The Ottawa Herald from Ottawa, Kansas on October 20, 1961 · Page 5
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The Ottawa Herald from Ottawa, Kansas · Page 5

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Friday, October 20, 1961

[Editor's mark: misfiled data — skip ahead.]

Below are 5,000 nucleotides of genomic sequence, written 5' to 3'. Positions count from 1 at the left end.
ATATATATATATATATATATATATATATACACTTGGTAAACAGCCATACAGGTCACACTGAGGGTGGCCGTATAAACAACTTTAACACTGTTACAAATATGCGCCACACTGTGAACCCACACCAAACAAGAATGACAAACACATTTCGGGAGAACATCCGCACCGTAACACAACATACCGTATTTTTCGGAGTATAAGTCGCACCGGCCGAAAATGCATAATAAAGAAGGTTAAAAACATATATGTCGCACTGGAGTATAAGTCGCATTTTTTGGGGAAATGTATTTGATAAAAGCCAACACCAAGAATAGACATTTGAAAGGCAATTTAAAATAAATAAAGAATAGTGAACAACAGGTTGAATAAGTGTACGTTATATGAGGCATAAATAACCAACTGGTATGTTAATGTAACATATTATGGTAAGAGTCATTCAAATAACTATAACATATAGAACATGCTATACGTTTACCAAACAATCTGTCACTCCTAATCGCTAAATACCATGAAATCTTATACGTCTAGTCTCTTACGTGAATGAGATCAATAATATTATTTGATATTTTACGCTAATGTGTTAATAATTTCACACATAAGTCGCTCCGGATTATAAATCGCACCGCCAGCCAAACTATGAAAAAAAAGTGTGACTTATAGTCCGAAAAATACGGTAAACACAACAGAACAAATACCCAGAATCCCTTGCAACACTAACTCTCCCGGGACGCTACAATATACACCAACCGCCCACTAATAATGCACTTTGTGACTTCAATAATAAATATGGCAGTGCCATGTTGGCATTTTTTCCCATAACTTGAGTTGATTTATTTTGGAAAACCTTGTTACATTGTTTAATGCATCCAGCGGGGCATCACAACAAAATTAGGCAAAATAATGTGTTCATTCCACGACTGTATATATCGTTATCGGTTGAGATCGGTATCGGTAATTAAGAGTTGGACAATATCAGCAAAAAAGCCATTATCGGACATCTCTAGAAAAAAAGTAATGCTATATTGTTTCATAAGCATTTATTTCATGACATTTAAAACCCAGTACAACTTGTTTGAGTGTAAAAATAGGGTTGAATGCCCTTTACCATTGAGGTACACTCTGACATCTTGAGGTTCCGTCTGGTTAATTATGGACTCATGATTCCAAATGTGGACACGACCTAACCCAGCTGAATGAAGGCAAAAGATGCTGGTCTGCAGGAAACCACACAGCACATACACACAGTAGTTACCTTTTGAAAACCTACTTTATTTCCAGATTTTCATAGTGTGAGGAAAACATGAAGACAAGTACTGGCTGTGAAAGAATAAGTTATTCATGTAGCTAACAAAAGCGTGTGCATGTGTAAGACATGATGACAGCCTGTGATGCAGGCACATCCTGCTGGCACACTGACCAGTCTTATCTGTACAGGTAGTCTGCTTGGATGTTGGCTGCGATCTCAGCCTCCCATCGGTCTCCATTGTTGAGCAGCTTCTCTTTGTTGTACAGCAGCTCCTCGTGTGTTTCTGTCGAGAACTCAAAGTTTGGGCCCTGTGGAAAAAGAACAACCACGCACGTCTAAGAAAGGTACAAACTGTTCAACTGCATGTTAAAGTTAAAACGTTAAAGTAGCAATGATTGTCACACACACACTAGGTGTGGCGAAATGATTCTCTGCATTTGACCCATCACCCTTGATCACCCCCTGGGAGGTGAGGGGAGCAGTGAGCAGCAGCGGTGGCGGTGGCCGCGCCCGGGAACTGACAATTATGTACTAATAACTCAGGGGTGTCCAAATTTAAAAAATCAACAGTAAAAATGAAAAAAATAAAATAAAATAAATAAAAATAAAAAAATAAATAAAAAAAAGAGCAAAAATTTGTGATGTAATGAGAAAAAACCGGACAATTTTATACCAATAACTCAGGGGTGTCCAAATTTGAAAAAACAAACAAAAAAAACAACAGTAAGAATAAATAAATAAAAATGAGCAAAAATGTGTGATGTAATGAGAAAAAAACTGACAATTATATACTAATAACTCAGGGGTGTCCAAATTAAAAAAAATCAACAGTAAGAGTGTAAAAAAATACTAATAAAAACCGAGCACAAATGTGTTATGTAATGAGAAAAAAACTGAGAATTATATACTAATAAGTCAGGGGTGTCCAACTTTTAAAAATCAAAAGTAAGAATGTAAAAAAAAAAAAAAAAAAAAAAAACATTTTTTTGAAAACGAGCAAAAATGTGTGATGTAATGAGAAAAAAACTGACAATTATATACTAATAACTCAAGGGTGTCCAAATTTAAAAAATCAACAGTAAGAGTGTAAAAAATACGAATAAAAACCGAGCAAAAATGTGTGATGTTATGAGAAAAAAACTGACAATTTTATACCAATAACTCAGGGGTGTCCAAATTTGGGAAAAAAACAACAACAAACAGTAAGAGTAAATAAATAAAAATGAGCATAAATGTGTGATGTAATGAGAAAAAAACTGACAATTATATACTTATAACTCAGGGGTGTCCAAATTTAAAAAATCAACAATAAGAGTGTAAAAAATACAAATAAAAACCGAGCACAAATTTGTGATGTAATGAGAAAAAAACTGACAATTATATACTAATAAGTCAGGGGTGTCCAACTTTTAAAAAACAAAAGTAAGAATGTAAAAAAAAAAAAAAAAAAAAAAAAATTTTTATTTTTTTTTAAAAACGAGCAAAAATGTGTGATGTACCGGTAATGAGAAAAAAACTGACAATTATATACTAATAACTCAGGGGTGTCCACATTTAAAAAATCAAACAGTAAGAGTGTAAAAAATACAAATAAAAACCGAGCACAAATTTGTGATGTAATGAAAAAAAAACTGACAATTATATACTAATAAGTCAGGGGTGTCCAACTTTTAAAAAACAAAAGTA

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Nason On Education Mental Filing System Helps A Student Store Knowledge By LESLIE J. NASON Professor of Education, USC It isn't practical to file important correspondence in a bushel basket. It works fine until you need a certain letter in a hurry. Suddenly you appreciate filing systems. Many people use a similar catchall filing system for storing information in their minds. It, loo, seems to be the easiest way until your mind starts handing you blank cards when you urgently NASON need information. Developing a mental filing system isn't so difficult as il sounds. Our m i n d <• have a tenden cy to connec' on'' '-'pa wit' another People who design advertising are aware of this, j They use it in every way they I can. They tie cosmetics, tooth j pastes aiH deodorants to ro- j mance, household cleansers to | leisure, hair tonics and cigarettes j to virility. j Advertising men know that they j can entice you to associate ideas | by using a combination assault | that includes both words and j pictures. They can usually make j you think of a product, even when they can't get you to buy it. For years, memory courses guaranteed to turn you into a mental giant have been on the market. They rarely can do that much of a job, but it is surprising how good they are at what they are designed to do. people, as the advertising men have found, it should be some kind of a picture. The picture might be, in the case of a history course, a map or a time line. The secret lies in having it be your own map or time line. You must draw it on paper then tie the other information to it. This is simpler than it sounds. If the course deals with the New England states, you draw a map. It doesn't have to be a very good map, just recognizable. As you learn details of the history of this area you pinpoint them — and mark them — on your map. Using a time_- liner is simi lar. Just draw a straight line on 1he paper. For the history of New England you might label one end "1620" and the other end As the information is needed, perhaps in a test, it is much easier to recall a mental picture of the map or time-line than to remember the details. Surprisingly, your mind will begin to add the details as they are needed to your mental picture of the time line or map. Some subjects may not lend themselves easily to this kind of picture. It is surprising, however, how many things can be chartered or diagrammed in some way. The harder you must work to find the right picture, the better the results. The very work you do in Hal Boyle No Moss Grows On Luther Hodges LUTHER HODGES NEW YORK (AP) -Probably the government's busiest guided missile today is Luther H. Hodges, a rolling stone upon whom no MOSS grows. At 63, Hodges, secretary of Commerce, is the oldest member of President Kennedy's Cabinet, but he likes to point out he is also the only Cabinet member drives a sports car. who finding the right kind of picture puts you well on the way to successful remembering. (You may address questions "1961." As you learn details, you | to Dr. Nason in care of this . -_.... w v 1 *»1 1" . mark them along the line, taking care to have them in just about the right positions, newspaper. However, he will dis- ctfss in his column only those questions of general interest.) Fear 1962 Will Bring Inflation Bv STERLING F. GREEN , when renewed inflation could halt will probably have not reached full employment but we will have reached about that stage of the business cycle that we reached in 1959 and did not then manage to surpass," Heller said. "The test next year will be whether the surge of recovery will continue toward full employment or whether a revival of creeping inflation will hamper our efforts to use the full potential of the economy in the service of our national goals. "Every person who wants the United States to continue to discharge its world responsibilities, and every person who favors full recovery and a faster rate of economic growth, is tied by the bonds of logic to the cause of price stability." In nine months on his new job Hodges has traveled 60,000 miles, visited most sections of the country, been to Mexico and made two whirlwind trips to Europe. Next week's destination: Tokyo. "I've never worked so hard in my life," he said during a pause here en route from Madrid to Washington. "This New Frontier is ' exciting and moves pretty fast." Hodges, one of nine children of North Carolina tobacco farmer, las always enjoyed going at a 'ast clip. He helped work his way :hrough college selling Bibles, HOT SPRINGS, Va. (AP)President Kennedy's chief economist told industry today that 1962 may bring the "critical period" All HDU News PEOR1A PLODDERS - Met with Mrs. Aden Dean. Mrs. Howard Tucker had charge of the such systems have one business meeting. New officers elected were president, Mrs. Bui iishop; vice president, Mrs. ^ewis Wichman; secretary-tresur- er, Mrs. Ray Evans; public re- thing in common: the memorization of an outline, or sort of skeleton, on which you can pin the items you want to remember. In theory, you merely riffle through the list of the remembered (the outline) to get to the unremembered (the tacked - on information). A trick, but a workable one. so long as you don't overdo it. It's file drawer, but most of us need a whole filing cabinet. These systems aren't always practical when it comes to learning the quantities of material necessary to the mastery of a course in history or the details of * new job. The system is wasteful in that you have to memorize a key which usually has little or no value in itself. Memory systems applied to learn ing can, however, be tied to another kind of key which may give I double advantage. The skeleton can become a part of the whole body. This special kind of system can take many forms. For most KEEN TV SERVICE 114 S. Main CH 2-3490 ations, Mrs. Ira Dean. Mrs. Gardner Finch gave the lesson on abrics and their care. Mrs. Ira Dean assisted the hostess in serving refreshments. HARMONY HOMES - Mrs. ^eonard Humphrey presented the esson, selection of new fabrics. Officers elected were: Mrs. Herbert Wolf, president; Mrs. Kenneth Stoffer, vice president; Mrs. Tom Johnson, secretary - treasurer; and Mrs. Clifford Fritts, public relations chairman. Mrs. Everett Burgess will give the lesson, care of new fabrics at the November meeting. Hostesses were Mrs. Otto Schroeder and Mrs. Leonard Humphrey. the advance toward a full-employment economy. Dr. Walter W. Heller, chairman of the President's Council of Economic Advisers, appealed for restraint in price and wage decisions. He spoke at the fall meeting of the Business Council, attended by the heads of nearly 100 of the country's biggest corpora- ions. The prospect for price stability in the immediate future is good, Heller said in his address, but the business upsurge could stall next year—as it did two years ago- short of full utilization of men and machines. "By the middle of next year we J GILLETTE < ^ Super Power Bar 4 +Tractor Tires < ^ See Us for < J FAST, EFFICIENT < ^ TIRE SERVICE < ^ on All Tractors! , • Bight Down Town < 4 110 West 4th St. • ' Tire & ' 5 Supply, Inc.' t^/^ made a fortune in business and quit at 52 to enter politics. Soon after taking office, the new Commerce secretary moved .to help businessmen by simplifying the issuance of patents and speeding up U.S. census reports. But Hodges, a strongly built, blue-eyed man with a vast amount of urbane as well as folksy Southern charm, is too restless to stay long behind a desk. He isn't the board chairman type. He is a supersalesman, a missionary with a message. This is his message: "America needs to sell more goods abroad, and it needs more foreign tourists to come over and spend money here. "The average American firm has had such a good market at home it hasn't felt it necessary to sell abroad. But it's time now they got into the export field as an insurance. "As to travel, our people spend $2.1 billion abroad each year. But all the rest of the world spends less than $1 billion on trips to our country." Hodges hugely enjoys his new role as the federal government's first official travel agent. And he has spread his gospel in person before audiences abroad from Finland to Spain. What does he tell them? He tells them: "You've got more money now. We've got deficits, You've got surpluses. "Why not spend some of it seeing America—and invest some of it there, too?" Hodges believes the message is getting across. "Practically everyone abroad has a basic desire to visit America," he said. "We hope to increase the spending of foreign tourists here by $100 million next year." He is opening seven U.S. travel THE OTTAWA HEBALD Friday, October 20, 1961 agencies abroad to spread information on the scenic and economic advantages of the Land of the Free and the Home of the Brave. "The big obstacle is that many people over there think travel in America is to expensive. I told them in West Germany 'Why it cost me more to come see you, than it would you to come see us.' That's the truth. "Why, in one hotel it cost me 120 marks—about $30—to stay overnight." But Hodges said the amount of future foreign tourist travel here depends largely on AmericaM themselves. "It isn't enough simply to get them over here," he said. "We have to make them feel so welcome they'll want to come again. Word of mouth-that's the thing!" COMFORT ... and protection BOOT WiTH A OOUBt Buy RED WING It Costs LESS To Buy The BEST PAINE'S BOOTERY SAFETY WING SAFETY STEEL TOE BOOTS and OXFORDS Treat your feet to solid comfort- lighter weight . . . longer wear* ing too! This rugged 8-incher has soft, pliable, oiled, full- grain Velva Retan uppers and oil-resistant black neoprene cord sole and heel, with full leather midsole. Whatever your tpucializud taftty thou requirements, we con fit you per/ecf/y in America's Ftatit Work Shoes hi a full ranf •f ilzti aid widlta PAINE'S BOOTERY CAP YOUR TIRES For Winter Done in Our Own Shop 12 Hour Service if Necessary Mud and Snow Caps Conventional Treads Sizes 14, 15, 16 Inch Caps Guaranteed to Slay GILLILAND'S Vulcanizing Recapping i R. 4, Ottawa Ph. Centropolis 6 r A New World of Worth from Chevrolet "Imagination Hits the Ceiling" with new concepts in acoustical ceiling tile and correlated floor tile designed by JOHNS - MANVILLE NUZMAN LUMBER 113 E. 1st CH 2-1572 News from Norelco ... To take the pinch and pull out of shaving ROTARY BLADE SPEEDSHA VER Rotary Blades stroke off whiskers in one continuous comfortable sweep as no back-and-forth shaver ever can. NEW MODELS...NEW DESIGNS...NEW SHAVING COMFORT New Impala Sport Sedan—fresh-shaped elegance with Body by Fisher craftsmanship Jaunty new beauty uith a road-gentling ride! JET-SMOOTH '62 CHI Mew Norelco 'floating-head' Speedshaver ••twin heads swivel to hug the face. Self- sharpening rotary blades. Motor adjusts j automatically to beard. 110 or 220 volts, adaptable to world-wide use, (AC/DC). case, New Norelco 'flip-top' Speedshaver*— largest selling shaver in the world. Rotary blades stroke off whiskers without old- fashioned back-and-forth irritation. 'Flip- top' makes it a cinch to clean. 110 volts only. (AC/DC). Deluxe travel case. In came the new '62 Chevrolet—and out went the days when you had to plunk down a big bundle to ride around feeling like a king. Ixiok at that fresh styling—clean, graceful, tasteful, isn't it? Imagine opening one of those big solid doors, slipping in, sinking down into those sofa-wide seats and taking in the rich new decor. Now, you switch on your engine—a fuel-shy 135-hp. Six or a hustling 170-hp. V8 (both are standard)-or your choice of new V8 vigor up to an optional-at-extra-cost 409-hp. whirlwind—and go, man, go. Sturdy, stylish and a stickler on savings! THE NEW CHEW H How ruggedly simple and dependable can a car get? Here's the answer in a sprightly new line of new-size cars—nine models including sedans, station wagons and the soon-to-be-available hardtop and convertible. • They're packed with all the dependability you know you can count on from Chevrolet. And they sport many a neat engineering feat. For instance, sturdy easy-riding Mono-Plate rear springs that eliminate the rubbing and squeaking of multi-leaf springs. Front fenders that bolt on for easy, economical replacement. A low-weight, high-strength body. A fuel nursing 90-hp. 4-cylinder engine or a sassier 120-hp. 6 (you have a choice in most models). • If you're ready to do some plain and fancy saving, just have your Chevrolet dealer talk Chevy II to you. Isn't that Jet-smooth ride something, though? At each wheel a big steely coil spring turning the road into cream and over 700 sound and vibration insulators turning the car into one big quiet zone. Ahead of you are front fenders with steel underskirts that give extra protection against rust, slush and stones. Behind you there's that goods-gobbling deep-well trunk that loads at bumper level. Really, about the only thing the new Jet-smooth '62 Chevrolet leaves to be desired is—a prompt powwow with your Chevrolet dealer. New Chevy 11 300 2-Door Sedan—new roomer with lots of room See the '62 Chevrolet, the new Chevy II and W Corvair at vwr Iwlartlumed Chevrolet dealer's HEW Norelco Sportsman—Packs its own power. Operates on two flashlight batteries tucked away in attractive case. Includes mirror and quick-recoil cord. Morttco shavers are priced to fit every purse! See them demonstrated on TV! NORTH AMERICAN PHILIPS COMPANY. Inc., 100 E. 42nd St., N.Y. 17. N.Y. Norelco •» PtoUSJavt • Canada and throughout the rest of tiw free world. MOORE CHEVROLET-OLDS, INC 412-418 South Main St. Ottawa CH 2-3640